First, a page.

Subject: James Eugene Carrey, 48-year-old Canadian-American actor/comedian
Date of Assessment: April 30, 2010
Positive Buzzwords: Funny, rubberman, anti-sequel
Negative Buzzwords: High-concept, 23, #BOING
The Case: Let’s get started here with an acknowledgment that I’m not a huge Jim Carrey fan but will admit to enjoying a few of his movies. Ultimately, I can appreciate his rather consistent method of earning a shitload of money at his chosen trade while also sporadically fitting in some indie films, but fully embracing him as an actor is an altogether different matter.
In the 1980s, Carrey appeared in several movies (including Once Bitten across from Lauren Hutton) and television shows, but mainstream audiences never really noticed the comedian until the early 1990s, when he captured an opportunity to show off his obvious flair for extreme physical comedy on “In Living Colour” (a show also credited with launching Fly Girl Jennifer Lopez into temporary stratospheric heights) with disarmingly freakish turns as an aerobics instructor and that stunningly accurate Vanilla Ice parody. After four years on the show, Carrey returned to movies as a leading man.
For a few extended moments, Carrey seemed untouchable with three consecutive films that I like to refer to as his “Idiot Trilogy” — Ace Ventura: Pet Detective, The Mask, and Dumb and Dumber — all relatively low-budget movies that recouped their cost several times over. Whether or not folks would admit this today, audiences simply adored Carrey’s willingness to debase himself though an odd concoction of freakish faces, bizarre voices, and nonsensical catchphrases. Carrey then went on to give a bloody awful performance as The Riddler in (the wholly unredeemable) Batman and Robin and followed up with a stab at black comedy in The Cable Guy, which was much less successful than anticipated, due to a rather menacing (yet mostly ineffective) titular character who threw Carrey’s target audience out of their comfort zone. Smoothly, Carrey recovered with Liar, Liar (which I’m not entirely embarrassed to have thoroughly enjoyed), a movie that coupled a more restrained version of physical comedy with a few heartfelt moments and something that could be considered acting.
From there, Carrey decided that he wanted to be known as “a serious actor,” an effort which hasn’t gone unrecognized. Critics have praised Carrey’s turns within Man on the Moon, The Truman Show, and Eternal Sunshine of the Spotless Mind, and audiences have largely embraced this kinder, gentler Carrey as well. Unfortunately, I’ve always been rather uncomfortable watching Serious Carrey (who, for all his efforts, reminds me of Serious Robin Williams) onscreen, and as far as my opinion is concerned, much of Carrey’s concentrated emotion comes off rather awkwardly. While far too many actors are content to stay in their preconceived boxes, Carrey does have some admirable balls for stretching himself artistically, but his reliance upon high-concept movies (both of the comedy and drama variety) fails to convince me that he’s capable of really acting outside of a pre-scripted elucidation of the human condition. I can’t help but wonder whether Carrey chooses high-concept movies because he depends upon the quirkiness and cleverness of the scripted structure or if he’s merely attempting to create a more profound legacy for himself; and if the latter is the case, it’s damn difficult to justify the The Number 23 within the scheme of things. And while I Love You, Phillip Morris may very well be a touching dramedy, it might also just be Carrey’s “Look, I can play gay too!” movie. Regardless of Carrey’s motives for going balls-out, all-high-concept as an actor, it all feels rather disingenuous. Then again, I guess seeing Carrey in a gritty, realistic war film probably wouldn’t go over so well either. So, what’s next for a guy who makes plenty of bank in an era where few actors (or actresses) can make salary demands? Well, Carrey has made a few fine movies and some pretty awful ones too, but he’s always bounced back and will likely continue to do so.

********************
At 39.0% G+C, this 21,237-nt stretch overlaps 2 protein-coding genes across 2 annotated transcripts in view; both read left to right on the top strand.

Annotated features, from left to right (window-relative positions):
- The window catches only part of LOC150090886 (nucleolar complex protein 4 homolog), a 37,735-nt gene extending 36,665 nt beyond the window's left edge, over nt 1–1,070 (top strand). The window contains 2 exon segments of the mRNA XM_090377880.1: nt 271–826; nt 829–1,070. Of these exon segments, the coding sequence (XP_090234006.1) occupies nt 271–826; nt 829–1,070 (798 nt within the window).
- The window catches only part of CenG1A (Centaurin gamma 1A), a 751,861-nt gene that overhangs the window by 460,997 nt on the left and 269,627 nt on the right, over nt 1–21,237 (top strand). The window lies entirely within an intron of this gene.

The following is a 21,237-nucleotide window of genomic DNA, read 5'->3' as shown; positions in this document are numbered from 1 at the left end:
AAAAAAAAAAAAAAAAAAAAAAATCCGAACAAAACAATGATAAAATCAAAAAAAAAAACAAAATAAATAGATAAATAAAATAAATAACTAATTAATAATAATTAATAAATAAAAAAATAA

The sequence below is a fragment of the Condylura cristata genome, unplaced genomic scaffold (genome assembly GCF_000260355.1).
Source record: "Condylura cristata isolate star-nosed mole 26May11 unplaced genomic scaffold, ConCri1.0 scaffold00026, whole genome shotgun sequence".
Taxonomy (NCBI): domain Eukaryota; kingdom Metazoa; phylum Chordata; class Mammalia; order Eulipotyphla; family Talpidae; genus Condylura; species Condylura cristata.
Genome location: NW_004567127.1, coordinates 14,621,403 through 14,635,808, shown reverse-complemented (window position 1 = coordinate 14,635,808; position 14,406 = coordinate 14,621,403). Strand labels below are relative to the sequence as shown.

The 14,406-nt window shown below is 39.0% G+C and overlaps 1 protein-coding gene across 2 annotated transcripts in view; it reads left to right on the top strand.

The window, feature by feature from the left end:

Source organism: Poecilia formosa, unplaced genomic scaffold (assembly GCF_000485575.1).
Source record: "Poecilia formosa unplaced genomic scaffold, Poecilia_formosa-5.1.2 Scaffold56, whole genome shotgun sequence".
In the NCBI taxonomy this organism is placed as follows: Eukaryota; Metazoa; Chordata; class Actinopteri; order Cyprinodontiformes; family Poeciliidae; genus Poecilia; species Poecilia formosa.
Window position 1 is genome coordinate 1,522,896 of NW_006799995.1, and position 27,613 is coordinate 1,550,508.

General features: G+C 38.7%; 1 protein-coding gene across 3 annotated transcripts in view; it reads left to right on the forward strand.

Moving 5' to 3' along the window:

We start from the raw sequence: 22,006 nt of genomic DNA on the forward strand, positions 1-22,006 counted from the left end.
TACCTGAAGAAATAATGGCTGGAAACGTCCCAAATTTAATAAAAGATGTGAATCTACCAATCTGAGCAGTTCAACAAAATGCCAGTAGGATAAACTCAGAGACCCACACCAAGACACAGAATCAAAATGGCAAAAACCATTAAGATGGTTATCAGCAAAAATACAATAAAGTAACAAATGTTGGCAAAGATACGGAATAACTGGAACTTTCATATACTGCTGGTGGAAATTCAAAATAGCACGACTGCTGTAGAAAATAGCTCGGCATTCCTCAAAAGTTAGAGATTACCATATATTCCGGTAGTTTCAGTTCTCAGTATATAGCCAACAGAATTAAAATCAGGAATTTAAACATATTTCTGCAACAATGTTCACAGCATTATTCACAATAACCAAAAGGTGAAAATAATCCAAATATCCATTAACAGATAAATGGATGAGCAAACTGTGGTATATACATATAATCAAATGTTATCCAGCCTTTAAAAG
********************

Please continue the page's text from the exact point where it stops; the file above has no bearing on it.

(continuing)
On a more positive note, Carrey has resisted falling prey to the Sequelitis that runs rampant in Hollywood and the like (with one exception, as he was contractually obligated to do the Ace Ventura sequel). Regardless, one could still make the point that several of Carrey’s comedic works are so very similar (with his characters merely exchanging jobs and dilemmas) that they could very well be considered a continuation of the same movie. Most recently, Yes Man felt like a new-age retread of Liar Liar, but that apparently didn’t bother Carrey all that much. What has perpetually eluded Carrey in his career is the highly overrated Oscar nod. If that’s the true underlying explanation for his dramatic aspirations, he just needs to forget about impressing those crackheads at the Academy and leave that sort of stuff to George Clooney.
Prognosis: Most recently, Yes Man failed to impress at the box office relative to its $70 million budget, and Phillip Morris has suffered numerous setbacks on its way to a release date. Perhaps it’s time for Jim Carrey to take an acting break, for he can certainly financially afford to do so. If Carrey gives audiences some time to miss him (instead of trying so hard to impress), perhaps a grand return will one day be inevitable. Until then, Carrey may as well be treading water with the same manuever that Scooby Doo and Shaggy use to run in place. Just stop and have some Scooby Snacks instead, Jim.
Agent Bedhead lives in Tulsa, Oklahoma. She and her little black heart can be found at agentbedhead.com.